Tliltocatl vagans is also known as the Mexican Red Rump tarantula. This newly reclassified species was formerly classified as Brachypelma vagans. This is a very docile tarantula. You should give it a chance to show off its colors. This species of spider is extremely hardy. It’s great for beginners and intermediate keepers, and they can also live for decades.
Many people love to raise a tarantula. To them, the experience of watching their spiderlings develop into adults is a big part of the fun of keeping a tarantula. If you wait, they’ll eventually reach adult size, about 3/4-1 1/2″ in body length, and you’ll need to set up a proper enclosure. After 1 1/2-2″ the specimens are usually more prominent. It’s important to note that these are just estimates and it varies from specimen to specimen. What a great feeling to see how a timid little baby tarantula will grow to be a fearsome, black-bodied predator!
Life Span and Size
The Mexican Red Rump tarantula grows slowly in captivity and females reach about 10″ with extremely long legs and a large abdomen, making them one of the biggest tarantulas in the world. It is possible for males to live as long as eight years and reach sexual maturity at four years.
Females have an average life span of around 20-25 years, and they reach sexual maturity after about 7 years. Females typically lay egg sacks with anywhere from 100-300 eggs though some unconfirmed reports have stated there can be up to 500-600.
Interesting Fact about Mexican Red Rump Tarantula
When specimens of Tliltocatl vagans were found in 1996 living in the wilds of St. John in the U.S. Virgin Islands, scientists realized they were no ordinary spiders. This Tliltocatl vagans is now considered to be an established non-native species, even though its numbers have been dwindling due to habitat loss and pesticide use.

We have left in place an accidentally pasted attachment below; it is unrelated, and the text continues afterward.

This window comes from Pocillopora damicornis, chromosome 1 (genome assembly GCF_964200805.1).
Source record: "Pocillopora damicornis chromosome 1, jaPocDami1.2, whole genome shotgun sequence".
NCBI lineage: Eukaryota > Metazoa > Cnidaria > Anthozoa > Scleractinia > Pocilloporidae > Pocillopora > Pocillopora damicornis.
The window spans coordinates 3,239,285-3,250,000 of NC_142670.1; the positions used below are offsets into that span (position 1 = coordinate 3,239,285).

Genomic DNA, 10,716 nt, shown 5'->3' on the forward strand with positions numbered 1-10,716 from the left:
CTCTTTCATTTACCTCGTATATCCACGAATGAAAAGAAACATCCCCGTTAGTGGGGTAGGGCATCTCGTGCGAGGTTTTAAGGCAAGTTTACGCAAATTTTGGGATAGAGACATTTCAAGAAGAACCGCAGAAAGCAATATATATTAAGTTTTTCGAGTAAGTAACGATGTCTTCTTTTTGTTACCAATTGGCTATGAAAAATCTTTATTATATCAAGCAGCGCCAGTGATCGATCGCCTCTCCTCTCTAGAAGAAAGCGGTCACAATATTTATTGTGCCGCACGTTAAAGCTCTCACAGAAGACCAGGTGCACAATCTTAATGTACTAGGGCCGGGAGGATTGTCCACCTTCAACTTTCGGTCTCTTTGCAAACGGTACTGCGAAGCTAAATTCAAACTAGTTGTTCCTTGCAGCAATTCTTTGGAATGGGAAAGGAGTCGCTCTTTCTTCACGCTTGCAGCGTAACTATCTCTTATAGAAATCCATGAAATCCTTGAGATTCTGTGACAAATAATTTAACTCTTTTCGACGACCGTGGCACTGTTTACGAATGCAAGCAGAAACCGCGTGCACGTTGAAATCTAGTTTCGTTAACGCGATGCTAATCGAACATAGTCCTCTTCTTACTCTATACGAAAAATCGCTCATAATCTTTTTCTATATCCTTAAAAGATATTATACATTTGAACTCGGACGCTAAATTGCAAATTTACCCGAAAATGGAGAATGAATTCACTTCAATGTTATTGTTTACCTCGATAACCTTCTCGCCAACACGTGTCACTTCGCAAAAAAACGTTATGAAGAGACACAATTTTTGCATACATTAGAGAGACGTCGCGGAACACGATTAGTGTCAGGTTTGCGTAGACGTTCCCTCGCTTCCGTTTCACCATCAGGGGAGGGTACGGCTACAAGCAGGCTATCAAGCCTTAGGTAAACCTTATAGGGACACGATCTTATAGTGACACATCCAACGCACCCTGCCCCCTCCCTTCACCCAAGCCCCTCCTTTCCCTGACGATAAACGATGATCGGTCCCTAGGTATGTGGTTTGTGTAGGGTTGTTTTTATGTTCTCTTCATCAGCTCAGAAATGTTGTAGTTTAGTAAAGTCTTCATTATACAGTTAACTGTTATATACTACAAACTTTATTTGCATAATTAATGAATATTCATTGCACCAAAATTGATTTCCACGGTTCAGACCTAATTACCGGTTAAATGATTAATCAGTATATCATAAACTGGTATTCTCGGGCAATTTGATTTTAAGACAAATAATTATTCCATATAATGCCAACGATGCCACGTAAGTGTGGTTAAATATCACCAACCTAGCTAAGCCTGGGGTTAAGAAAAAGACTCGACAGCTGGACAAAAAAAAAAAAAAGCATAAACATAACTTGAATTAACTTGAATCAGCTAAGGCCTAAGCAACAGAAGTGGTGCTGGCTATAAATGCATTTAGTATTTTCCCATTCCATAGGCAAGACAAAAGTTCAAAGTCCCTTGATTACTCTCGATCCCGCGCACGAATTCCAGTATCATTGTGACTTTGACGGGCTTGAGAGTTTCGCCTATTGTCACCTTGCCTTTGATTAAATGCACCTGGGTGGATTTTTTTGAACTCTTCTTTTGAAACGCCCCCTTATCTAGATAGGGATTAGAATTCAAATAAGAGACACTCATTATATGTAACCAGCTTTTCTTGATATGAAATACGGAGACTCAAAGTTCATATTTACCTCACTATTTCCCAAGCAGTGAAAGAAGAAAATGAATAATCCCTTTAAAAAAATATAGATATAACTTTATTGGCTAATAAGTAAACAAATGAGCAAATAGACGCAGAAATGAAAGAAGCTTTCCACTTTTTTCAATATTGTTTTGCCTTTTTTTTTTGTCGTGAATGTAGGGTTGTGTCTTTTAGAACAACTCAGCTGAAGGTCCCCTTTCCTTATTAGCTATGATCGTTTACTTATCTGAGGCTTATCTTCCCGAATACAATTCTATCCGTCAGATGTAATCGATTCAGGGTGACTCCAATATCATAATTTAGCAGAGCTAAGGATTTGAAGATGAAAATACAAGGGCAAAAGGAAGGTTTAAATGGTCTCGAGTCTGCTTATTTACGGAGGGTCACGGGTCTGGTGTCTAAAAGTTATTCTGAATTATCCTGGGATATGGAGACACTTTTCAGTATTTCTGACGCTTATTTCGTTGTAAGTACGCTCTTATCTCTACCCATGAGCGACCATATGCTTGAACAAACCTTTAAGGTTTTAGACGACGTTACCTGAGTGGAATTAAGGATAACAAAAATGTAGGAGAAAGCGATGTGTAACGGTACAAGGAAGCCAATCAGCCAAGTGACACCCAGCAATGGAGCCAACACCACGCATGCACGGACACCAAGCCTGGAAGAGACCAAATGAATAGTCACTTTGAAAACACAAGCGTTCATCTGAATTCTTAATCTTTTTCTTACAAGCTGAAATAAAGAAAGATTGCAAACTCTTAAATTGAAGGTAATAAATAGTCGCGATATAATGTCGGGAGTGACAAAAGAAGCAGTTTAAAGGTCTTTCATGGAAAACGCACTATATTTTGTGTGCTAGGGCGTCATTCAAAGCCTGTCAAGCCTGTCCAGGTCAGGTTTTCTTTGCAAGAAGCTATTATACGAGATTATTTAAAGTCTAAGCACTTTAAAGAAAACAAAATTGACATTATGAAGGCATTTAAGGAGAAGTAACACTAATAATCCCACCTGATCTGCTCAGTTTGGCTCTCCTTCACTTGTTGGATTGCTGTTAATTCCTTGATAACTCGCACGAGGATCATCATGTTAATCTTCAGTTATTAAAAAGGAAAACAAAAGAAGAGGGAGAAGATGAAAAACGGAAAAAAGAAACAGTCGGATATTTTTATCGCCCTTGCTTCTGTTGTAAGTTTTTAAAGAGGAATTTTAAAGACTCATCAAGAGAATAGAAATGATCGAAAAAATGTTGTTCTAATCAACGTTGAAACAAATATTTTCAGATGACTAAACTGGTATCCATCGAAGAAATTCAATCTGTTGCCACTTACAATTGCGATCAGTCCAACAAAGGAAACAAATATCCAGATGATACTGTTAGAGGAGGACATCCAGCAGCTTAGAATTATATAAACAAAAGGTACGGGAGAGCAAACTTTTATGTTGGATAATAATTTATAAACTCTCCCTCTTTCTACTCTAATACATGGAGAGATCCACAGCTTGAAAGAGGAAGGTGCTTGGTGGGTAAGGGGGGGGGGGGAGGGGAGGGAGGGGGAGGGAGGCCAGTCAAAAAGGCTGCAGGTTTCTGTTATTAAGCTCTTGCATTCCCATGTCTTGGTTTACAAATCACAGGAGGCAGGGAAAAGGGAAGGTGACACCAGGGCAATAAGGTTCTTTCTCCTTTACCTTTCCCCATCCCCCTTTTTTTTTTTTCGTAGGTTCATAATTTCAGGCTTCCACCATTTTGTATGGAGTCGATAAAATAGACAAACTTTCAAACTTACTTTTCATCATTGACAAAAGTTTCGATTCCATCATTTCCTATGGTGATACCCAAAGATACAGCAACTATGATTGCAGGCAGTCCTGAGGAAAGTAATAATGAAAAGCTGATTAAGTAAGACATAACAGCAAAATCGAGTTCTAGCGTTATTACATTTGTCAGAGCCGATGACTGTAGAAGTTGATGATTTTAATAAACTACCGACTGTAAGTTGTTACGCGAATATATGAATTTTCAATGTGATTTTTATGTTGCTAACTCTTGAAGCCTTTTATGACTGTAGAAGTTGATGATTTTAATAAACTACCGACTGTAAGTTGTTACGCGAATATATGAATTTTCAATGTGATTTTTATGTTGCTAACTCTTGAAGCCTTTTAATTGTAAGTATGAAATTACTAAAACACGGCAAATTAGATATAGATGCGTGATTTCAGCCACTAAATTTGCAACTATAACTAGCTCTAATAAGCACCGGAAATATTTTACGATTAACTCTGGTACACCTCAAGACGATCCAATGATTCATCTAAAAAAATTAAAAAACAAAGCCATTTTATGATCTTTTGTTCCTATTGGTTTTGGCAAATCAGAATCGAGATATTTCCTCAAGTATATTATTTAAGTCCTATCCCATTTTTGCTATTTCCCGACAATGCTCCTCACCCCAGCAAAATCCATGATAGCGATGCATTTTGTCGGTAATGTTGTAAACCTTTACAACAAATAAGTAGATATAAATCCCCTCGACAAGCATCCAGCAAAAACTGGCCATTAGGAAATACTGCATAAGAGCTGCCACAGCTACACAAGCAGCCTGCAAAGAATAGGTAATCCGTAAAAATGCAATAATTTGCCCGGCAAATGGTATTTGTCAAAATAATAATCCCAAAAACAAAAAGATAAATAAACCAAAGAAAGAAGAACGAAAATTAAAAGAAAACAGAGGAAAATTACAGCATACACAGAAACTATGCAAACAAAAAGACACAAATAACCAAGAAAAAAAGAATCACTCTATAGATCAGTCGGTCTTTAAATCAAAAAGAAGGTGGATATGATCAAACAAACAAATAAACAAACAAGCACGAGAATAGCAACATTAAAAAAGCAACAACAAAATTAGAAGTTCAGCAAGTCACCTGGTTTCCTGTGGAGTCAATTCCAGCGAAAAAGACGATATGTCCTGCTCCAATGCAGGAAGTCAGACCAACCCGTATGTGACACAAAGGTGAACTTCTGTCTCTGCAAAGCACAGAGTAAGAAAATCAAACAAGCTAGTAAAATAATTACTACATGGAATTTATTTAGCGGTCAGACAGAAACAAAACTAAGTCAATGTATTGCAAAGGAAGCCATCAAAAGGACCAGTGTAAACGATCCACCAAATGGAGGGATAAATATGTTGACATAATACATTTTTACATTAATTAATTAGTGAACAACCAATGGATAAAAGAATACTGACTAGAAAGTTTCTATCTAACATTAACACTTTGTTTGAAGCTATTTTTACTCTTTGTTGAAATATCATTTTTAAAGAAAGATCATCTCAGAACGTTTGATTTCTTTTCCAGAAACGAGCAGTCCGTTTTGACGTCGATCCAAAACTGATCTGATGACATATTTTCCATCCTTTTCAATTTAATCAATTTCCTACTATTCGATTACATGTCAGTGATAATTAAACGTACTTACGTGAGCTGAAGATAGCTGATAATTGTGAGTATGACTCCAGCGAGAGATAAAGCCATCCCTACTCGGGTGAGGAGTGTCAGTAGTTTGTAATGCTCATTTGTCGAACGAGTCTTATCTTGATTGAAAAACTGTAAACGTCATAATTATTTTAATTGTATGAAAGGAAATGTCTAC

|Scientific Name||Tliltocatl vagans|
|Common Name||Mexican Red Rump|
|Longevity||Males 6+ years, females 20-40 years|
|Temperament||Docile yet skittish|
|Ideal Temperature||70 to 75°|
|Humidity||Low to Medium|
The enclosure of Mexican Red Rump Tarantula
To keep spiderlings you should keep them in an acrylic box or container filled up about halfway with a substrate that’s been sterilized. They’re usually under two inches in leg span.
You should keep the substrate a little damp, like with most slings, and provide a hide and a small water dish if possible. If you leave the snake in your natural habitat and she molds or grows bigger than 2”, then transfer her to an acrylic terrestrial habitat. These enclosures should be filled about halfway with the substrate, provide a hide and water dish, and have no cover over the top of them. It should be possible to see the substrate when the animal comes out of the den. Fill the enclosure with soil, a hide, and a water dish. Water the plants and let them dry completely before overwatering again.
Tarantula enclosures should have good ventilation and safety should be a top priority when designing and choosing your tarantula enclosure. Your enclosure should be a little taller than your spider so that it’s easy for you to remove the spider from it when the spider is ready to mate.
For spiderlings under about 1-1 1/2,” we recommend the Terrarium or Terrarium Enclosure Kit. The Terrarium-1 for Juvenile specimens should be large enough to accommodate your specimen (we recommend the Terrarium-1, as well as the Terrarium-2 if you need a bigger enclosure) but is not too big that your spider will have trouble moving around it. You should provide at least 1 liter of substrate for each enclosure, depending on the size of your tarantula. This is how much substrate the terrarium will hold when you use the Terrarium-2 to put a large tarantula. A good rule of thumb is to leave no more than twice the leg span of the tarantula between the substrate and the top of the enclosure.